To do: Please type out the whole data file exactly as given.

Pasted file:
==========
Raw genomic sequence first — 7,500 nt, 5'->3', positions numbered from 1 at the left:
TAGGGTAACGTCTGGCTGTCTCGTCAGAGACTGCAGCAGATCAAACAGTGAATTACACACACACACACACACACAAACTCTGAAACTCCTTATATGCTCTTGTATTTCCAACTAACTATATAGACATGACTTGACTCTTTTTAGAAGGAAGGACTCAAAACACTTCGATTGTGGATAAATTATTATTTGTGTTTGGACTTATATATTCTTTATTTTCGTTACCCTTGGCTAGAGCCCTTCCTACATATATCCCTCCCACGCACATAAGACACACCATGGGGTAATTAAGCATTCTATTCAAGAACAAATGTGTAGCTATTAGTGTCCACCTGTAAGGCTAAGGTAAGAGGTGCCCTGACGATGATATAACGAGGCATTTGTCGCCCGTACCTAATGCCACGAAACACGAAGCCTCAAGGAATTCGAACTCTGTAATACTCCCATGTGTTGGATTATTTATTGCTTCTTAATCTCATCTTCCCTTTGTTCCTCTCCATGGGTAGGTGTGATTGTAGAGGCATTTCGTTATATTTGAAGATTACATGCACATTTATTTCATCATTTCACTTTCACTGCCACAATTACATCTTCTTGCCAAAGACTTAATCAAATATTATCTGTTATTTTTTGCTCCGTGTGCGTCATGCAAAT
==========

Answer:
Raw genomic sequence first — 7,500 nt, 5'->3', positions numbered from 1 at the left:
TAGGGTAACGTCTGGCTGTCTCGTCAGAGACTGCAGCAGATCAAACAGTGAATTACACACACACACACACACACAAACTCTGAAACTCCTTATATGCTCTTGTATTTCCAACTAACTATATAGACATGACTTGACTCTTTTTAGAAGGAAGGACTCAAAACACTTCGATTGTGGATAAATTATTATTTGTGTTTGGACTTATATATTCTTTATTTTCGTTACCCTTGGCTAGAGCCCTTCCTACATATATCCCTCCCACGCACATAAGACACACCATGGGGTAATTAAGCATTCTATTCAAGAACAAATGTGTAGCTATTAGTGTCCACCTGTAAGGCTAAGGTAAGAGGTGCCCTGACGATGATATAACGAGGCATTTGTCGCCCGTACCTAATGCCACGAAACACGAAGCCTCAAGGAATTCGAACTCTGTAATACTCCCATGTGTTGGATTATTTATTGCTTCTTAATCTCATCTTCCCTTTGTTCCTCTCCATGGGTAGGTGTGATTGTAGAGGCATTTCGTTATATTTGAAGATTACATGCACATTTATTTCATCATTTCACTTTCACTGCCACAATTACATCTTCTTGCCAAAGACTTAATCAAATATTATCTGTTATTTTTTGCTCCGTGTGCGTCATGCAAAT